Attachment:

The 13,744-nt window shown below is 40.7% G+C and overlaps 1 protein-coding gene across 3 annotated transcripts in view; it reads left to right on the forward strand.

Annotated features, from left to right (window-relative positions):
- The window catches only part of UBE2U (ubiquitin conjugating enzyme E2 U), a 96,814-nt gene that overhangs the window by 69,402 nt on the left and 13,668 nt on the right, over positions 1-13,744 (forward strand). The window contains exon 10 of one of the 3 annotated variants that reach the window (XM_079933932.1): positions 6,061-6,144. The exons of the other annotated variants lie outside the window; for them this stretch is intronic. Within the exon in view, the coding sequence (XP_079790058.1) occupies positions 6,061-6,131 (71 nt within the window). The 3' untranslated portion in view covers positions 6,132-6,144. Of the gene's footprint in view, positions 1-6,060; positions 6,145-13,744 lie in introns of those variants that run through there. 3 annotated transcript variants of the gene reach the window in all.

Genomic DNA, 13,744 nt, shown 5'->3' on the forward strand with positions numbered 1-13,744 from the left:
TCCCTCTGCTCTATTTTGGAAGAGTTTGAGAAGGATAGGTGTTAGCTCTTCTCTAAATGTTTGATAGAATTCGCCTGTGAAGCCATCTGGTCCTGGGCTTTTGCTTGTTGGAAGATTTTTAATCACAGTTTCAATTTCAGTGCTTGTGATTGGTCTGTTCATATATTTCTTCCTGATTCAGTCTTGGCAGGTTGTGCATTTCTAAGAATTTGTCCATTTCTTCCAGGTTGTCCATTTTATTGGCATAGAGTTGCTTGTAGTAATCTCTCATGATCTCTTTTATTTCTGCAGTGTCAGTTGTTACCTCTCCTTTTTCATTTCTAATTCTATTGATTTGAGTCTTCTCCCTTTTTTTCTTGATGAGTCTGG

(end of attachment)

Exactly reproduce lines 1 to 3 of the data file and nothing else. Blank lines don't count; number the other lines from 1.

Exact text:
The 13,744-nt window shown below is 40.7% G+C and overlaps 1 protein-coding gene across 3 annotated transcripts in view; it reads left to right on the forward strand.

Annotated features, from left to right (window-relative positions):
- The window catches only part of UBE2U (ubiquitin conjugating enzyme E2 U), a 96,814-nt gene that overhangs the window by 69,402 nt on the left and 13,668 nt on the right, over positions 1-13,744 (forward strand). The window contains exon 10 of one of the 3 annotated variants that reach the window (XM_079933932.1): positions 6,061-6,144. The exons of the other annotated variants lie outside the window; for them this stretch is intronic. Within the exon in view, the coding sequence (XP_079790058.1) occupies positions 6,061-6,131 (71 nt within the window). The 3' untranslated portion in view covers positions 6,132-6,144. Of the gene's footprint in view, positions 1-6,060; positions 6,145-13,744 lie in introns of those variants that run through there. 3 annotated transcript variants of the gene reach the window in all.